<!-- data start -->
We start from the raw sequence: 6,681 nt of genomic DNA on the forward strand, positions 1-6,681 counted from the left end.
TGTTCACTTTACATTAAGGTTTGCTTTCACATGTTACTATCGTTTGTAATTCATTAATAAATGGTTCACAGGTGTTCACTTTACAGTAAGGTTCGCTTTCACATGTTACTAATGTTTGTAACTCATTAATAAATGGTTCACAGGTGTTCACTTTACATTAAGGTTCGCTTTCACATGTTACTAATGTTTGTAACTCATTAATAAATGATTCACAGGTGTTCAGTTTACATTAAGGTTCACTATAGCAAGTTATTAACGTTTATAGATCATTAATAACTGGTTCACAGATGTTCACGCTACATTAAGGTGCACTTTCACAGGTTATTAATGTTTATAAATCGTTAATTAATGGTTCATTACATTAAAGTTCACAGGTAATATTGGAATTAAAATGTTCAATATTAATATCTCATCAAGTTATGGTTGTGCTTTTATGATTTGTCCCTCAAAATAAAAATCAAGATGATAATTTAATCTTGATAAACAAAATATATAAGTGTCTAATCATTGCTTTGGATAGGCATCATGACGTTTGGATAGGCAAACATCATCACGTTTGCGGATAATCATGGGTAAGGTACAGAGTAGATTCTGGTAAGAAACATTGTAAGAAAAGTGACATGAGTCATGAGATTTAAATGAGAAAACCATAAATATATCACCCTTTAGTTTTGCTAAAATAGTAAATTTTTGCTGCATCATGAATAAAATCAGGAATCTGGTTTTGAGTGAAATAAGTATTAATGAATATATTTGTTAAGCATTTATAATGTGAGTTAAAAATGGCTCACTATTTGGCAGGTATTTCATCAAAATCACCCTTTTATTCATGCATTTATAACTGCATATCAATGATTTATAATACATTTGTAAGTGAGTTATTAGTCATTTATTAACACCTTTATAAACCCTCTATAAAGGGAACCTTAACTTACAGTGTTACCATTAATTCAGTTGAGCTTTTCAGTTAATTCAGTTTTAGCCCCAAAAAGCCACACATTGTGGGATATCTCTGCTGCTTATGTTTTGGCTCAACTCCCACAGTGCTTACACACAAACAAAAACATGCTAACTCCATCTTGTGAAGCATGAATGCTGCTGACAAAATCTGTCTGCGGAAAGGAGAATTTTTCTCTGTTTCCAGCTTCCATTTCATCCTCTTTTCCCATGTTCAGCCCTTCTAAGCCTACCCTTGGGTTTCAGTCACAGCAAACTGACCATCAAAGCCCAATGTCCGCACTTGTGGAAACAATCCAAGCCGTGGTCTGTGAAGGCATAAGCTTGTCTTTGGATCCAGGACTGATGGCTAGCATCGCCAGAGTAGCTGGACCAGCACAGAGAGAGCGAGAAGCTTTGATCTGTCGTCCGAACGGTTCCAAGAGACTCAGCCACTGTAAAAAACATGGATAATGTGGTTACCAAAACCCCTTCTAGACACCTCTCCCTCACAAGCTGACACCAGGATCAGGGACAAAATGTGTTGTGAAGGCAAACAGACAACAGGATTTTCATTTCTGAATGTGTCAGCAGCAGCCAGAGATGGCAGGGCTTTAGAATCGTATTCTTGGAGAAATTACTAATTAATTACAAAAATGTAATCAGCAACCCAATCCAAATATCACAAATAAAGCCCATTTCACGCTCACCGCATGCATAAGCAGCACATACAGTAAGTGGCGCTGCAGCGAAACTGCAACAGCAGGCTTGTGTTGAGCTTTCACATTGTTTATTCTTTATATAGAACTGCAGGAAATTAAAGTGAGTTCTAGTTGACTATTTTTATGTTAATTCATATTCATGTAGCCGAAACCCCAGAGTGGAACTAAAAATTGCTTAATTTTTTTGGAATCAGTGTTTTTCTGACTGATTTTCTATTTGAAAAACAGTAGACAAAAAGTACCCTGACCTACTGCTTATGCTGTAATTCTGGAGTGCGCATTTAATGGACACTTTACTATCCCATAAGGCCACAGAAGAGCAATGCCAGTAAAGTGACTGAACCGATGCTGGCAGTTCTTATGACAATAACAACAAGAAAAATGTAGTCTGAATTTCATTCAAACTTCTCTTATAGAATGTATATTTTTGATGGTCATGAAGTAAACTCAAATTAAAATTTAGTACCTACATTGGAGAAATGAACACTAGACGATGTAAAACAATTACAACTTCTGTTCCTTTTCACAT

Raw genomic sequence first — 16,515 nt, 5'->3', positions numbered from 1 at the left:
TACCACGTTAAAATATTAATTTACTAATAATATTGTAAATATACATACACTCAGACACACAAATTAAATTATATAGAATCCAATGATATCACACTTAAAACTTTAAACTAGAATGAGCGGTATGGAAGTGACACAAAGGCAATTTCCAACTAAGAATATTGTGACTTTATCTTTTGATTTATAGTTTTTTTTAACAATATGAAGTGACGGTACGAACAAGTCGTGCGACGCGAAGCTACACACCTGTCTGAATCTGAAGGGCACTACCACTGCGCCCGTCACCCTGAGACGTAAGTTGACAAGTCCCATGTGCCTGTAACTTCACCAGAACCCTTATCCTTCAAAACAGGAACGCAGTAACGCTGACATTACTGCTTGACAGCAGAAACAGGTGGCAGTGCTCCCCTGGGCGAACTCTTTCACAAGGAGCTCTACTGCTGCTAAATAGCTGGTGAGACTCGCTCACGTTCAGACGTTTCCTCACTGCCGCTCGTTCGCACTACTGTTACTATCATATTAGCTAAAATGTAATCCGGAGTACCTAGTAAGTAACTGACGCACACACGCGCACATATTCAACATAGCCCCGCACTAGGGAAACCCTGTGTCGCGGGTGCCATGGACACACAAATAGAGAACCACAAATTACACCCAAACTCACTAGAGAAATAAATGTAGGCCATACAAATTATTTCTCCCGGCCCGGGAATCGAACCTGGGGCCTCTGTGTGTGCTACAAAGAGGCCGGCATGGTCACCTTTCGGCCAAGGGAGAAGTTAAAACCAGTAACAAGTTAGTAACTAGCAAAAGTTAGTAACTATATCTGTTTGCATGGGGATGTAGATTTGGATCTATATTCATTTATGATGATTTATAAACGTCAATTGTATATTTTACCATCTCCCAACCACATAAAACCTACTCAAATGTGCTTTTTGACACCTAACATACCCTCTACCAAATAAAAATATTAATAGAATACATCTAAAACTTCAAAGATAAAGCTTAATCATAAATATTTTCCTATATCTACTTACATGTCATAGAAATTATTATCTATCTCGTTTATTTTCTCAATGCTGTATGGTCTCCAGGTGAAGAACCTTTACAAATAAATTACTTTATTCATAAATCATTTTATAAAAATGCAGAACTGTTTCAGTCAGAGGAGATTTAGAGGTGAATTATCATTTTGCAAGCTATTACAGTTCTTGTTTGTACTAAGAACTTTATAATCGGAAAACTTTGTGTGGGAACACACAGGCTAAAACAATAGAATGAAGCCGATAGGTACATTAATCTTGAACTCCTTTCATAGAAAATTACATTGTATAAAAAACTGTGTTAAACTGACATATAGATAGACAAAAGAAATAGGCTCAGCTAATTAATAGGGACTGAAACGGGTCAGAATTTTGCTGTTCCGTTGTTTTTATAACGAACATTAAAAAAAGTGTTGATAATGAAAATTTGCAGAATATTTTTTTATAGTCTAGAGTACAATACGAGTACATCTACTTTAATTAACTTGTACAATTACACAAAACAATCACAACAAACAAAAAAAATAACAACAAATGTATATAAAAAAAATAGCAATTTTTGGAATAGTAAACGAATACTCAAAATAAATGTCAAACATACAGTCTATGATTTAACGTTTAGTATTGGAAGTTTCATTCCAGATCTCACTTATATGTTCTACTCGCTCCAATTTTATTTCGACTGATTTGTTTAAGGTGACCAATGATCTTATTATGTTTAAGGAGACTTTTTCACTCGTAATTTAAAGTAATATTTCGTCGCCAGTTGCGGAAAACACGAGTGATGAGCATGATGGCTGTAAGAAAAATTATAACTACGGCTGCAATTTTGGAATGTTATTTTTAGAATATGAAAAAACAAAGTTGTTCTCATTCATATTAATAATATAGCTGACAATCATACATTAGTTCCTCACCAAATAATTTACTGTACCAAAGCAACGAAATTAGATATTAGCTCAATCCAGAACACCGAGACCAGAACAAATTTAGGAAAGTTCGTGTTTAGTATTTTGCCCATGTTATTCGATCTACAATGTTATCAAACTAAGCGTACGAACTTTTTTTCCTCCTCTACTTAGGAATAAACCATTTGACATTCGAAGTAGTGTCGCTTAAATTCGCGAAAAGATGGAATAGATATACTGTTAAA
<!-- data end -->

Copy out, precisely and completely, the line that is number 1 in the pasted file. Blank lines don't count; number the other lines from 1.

We start from the raw sequence: 6,681 nt of genomic DNA on the forward strand, positions 1-6,681 counted from the left end.